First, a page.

Carissa Johnson is an old soul of rock and roll.
And we mean that, obviously, in the best way possible. The Boston-based bassist, singer, and songwriter, who released her latest album Only Roses back in May, doesn’t have time for the modern shine forcefully cast on the current climate of music. Johnson, an Andover native, has a certain grit and urgency to her sound; exuding Joan Jett cool, keeping her vocal mic elevated like Lemmy, and knowing that CBGB patch on the back of her denim jacket isn’t a fashion statement — it’s a marking for when the punk rock ghosts come back from the past to whisk the true believers off this planet and into a far-away musical utopia.
This morning she releases the video for her latest guitar-rock track, the raucous, bullet-tipped “Fuel Heart”, which begins with her thumbing through the FM radio dial. And like the great Jonathan Richman and Modern Lovers of yesterday, Johnson knows a thing or two about cruising around Massachusetts late at night.
“I wrote the song last fall when I would just drive around Boston aimlessly at night listening to the bands who inspire me,” Johnson tells Vanyaland. “I’d have nowhere to go but it was my way of getting inspired and feeling this sense of urgency in getting my own music out into the world. The title of the song came to me that way, and the core of the song comes from just being frustrated. Feeling undefinable in a world where everyone wants to label things. I wanted this song to be the anthem for anybody who might feel that way, anybody who’s going through a time where they’re finding themselves and finding the world they fit into. It’s about being afraid but diving into the fear and about finding confidence through that. It’s also about being uncomfortable and realizing that that’s not necessarily a bad thing.”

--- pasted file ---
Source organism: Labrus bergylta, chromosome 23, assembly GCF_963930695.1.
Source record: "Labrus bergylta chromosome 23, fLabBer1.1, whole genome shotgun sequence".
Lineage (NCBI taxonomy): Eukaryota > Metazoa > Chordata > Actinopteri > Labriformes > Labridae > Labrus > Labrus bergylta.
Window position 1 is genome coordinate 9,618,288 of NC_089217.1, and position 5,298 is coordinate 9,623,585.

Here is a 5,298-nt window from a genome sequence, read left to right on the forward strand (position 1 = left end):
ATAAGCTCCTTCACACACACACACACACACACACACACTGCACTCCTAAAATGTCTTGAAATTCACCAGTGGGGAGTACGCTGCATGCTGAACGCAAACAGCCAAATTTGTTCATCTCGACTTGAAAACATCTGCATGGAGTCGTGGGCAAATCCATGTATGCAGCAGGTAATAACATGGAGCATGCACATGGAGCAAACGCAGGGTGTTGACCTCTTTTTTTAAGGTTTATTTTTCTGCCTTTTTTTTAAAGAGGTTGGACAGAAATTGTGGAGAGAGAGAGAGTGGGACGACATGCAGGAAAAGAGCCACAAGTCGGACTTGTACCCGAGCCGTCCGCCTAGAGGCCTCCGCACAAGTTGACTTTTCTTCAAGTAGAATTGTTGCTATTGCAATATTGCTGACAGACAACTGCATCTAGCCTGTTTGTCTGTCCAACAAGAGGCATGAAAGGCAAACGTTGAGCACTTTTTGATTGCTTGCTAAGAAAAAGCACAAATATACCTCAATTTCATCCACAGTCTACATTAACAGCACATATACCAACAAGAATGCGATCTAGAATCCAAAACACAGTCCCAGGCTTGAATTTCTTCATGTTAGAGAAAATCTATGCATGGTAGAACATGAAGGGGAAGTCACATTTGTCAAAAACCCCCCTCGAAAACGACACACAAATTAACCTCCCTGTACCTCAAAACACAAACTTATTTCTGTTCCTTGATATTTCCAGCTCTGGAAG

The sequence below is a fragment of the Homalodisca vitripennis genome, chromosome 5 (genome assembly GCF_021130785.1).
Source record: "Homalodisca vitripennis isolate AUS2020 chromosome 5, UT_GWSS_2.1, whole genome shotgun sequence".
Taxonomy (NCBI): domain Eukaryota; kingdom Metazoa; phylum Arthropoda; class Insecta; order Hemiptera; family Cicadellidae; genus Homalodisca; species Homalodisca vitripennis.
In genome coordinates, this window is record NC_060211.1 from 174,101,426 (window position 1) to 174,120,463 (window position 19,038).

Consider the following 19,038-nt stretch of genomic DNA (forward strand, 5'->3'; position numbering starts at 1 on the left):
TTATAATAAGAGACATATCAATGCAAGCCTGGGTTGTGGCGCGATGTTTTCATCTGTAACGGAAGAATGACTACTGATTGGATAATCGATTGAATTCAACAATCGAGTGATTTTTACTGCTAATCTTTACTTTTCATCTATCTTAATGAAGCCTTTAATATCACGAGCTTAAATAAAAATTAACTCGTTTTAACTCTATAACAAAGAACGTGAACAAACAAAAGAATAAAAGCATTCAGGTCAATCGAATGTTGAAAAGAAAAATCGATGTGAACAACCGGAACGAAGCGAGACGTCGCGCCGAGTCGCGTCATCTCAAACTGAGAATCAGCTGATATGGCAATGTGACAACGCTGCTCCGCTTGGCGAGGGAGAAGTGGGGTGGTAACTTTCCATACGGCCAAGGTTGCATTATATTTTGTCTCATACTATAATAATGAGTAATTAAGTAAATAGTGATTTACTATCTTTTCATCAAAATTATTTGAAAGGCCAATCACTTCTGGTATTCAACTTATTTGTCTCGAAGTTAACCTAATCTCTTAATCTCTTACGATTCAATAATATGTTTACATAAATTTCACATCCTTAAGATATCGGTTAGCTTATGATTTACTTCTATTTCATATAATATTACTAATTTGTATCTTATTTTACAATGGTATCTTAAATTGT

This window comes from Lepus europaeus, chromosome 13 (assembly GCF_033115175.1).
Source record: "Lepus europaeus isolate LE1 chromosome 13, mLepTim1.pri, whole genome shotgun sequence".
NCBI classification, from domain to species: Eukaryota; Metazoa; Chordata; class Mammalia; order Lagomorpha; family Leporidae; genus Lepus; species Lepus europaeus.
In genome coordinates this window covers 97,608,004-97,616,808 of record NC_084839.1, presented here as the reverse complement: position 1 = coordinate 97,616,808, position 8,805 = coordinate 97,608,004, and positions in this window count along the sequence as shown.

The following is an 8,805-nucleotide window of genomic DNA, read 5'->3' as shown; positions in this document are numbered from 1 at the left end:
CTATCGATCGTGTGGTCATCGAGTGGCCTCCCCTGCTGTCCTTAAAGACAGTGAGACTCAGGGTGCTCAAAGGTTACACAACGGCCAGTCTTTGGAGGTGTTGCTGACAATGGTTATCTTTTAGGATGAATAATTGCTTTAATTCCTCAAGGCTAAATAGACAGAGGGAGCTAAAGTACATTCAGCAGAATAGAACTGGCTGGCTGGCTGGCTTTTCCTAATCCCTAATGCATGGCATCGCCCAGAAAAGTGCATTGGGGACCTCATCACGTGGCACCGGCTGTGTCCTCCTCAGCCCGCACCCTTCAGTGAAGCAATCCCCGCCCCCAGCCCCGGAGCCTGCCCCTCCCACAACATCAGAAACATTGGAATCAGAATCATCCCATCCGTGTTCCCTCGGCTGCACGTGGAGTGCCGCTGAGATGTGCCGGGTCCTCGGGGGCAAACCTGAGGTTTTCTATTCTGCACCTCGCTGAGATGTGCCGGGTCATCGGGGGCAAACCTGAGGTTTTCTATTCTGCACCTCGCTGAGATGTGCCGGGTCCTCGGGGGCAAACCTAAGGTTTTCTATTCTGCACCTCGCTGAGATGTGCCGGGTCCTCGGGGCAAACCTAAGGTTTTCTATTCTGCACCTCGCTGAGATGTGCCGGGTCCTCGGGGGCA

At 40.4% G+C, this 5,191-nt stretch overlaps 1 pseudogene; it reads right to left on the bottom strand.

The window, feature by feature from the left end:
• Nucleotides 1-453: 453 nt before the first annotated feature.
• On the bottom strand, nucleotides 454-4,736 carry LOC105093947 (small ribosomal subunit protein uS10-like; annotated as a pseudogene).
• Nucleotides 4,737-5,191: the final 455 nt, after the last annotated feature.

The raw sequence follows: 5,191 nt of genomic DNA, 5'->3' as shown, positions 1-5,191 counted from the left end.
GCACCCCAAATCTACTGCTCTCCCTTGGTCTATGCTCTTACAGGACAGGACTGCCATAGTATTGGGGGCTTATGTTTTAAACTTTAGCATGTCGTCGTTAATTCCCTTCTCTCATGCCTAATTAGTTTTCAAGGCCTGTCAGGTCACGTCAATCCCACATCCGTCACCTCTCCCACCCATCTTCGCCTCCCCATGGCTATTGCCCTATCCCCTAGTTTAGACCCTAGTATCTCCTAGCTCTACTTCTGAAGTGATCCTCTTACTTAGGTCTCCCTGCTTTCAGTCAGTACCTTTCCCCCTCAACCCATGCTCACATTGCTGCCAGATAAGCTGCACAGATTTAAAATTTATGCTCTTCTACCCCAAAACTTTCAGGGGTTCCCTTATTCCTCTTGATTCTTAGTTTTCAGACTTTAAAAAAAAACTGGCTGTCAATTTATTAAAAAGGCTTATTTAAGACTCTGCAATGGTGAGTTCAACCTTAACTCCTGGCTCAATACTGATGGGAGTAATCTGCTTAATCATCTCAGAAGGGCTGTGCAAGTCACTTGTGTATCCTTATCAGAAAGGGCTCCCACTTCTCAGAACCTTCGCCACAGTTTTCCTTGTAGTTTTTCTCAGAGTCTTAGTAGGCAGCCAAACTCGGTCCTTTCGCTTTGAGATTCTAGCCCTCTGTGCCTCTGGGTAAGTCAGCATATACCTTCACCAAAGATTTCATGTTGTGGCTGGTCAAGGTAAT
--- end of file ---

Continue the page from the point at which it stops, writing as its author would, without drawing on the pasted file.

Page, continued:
The “Fuel Heart” video, which we are excited to premiere below, was filmed and directed by Andy Hansen, and shot on what Johnson describes as “a deserted wasteland tucked away in Andover.” The radio, we are saddened to report, did not survive.
“Each take was only 20 seconds because the smoke bombs don’t last long at all,” Johnson says. “We relied on getting it on the first take. We were both up for two days straight because the original day we were planning on filming a thunderstorm happened in the only hour of the day we were gonna do it at (4 to 5 a.m.) so we stayed up and made more of a blueprint for the video the whole next day… I have a radio which we tore apart at 2 a.m. and filled with smoke bombs for the video. I can forgive all the sand, the digestion of the smoke, and sacrificing the radio because this was the most fun I’ve ever had filming a music video. Andy always has the best vision.”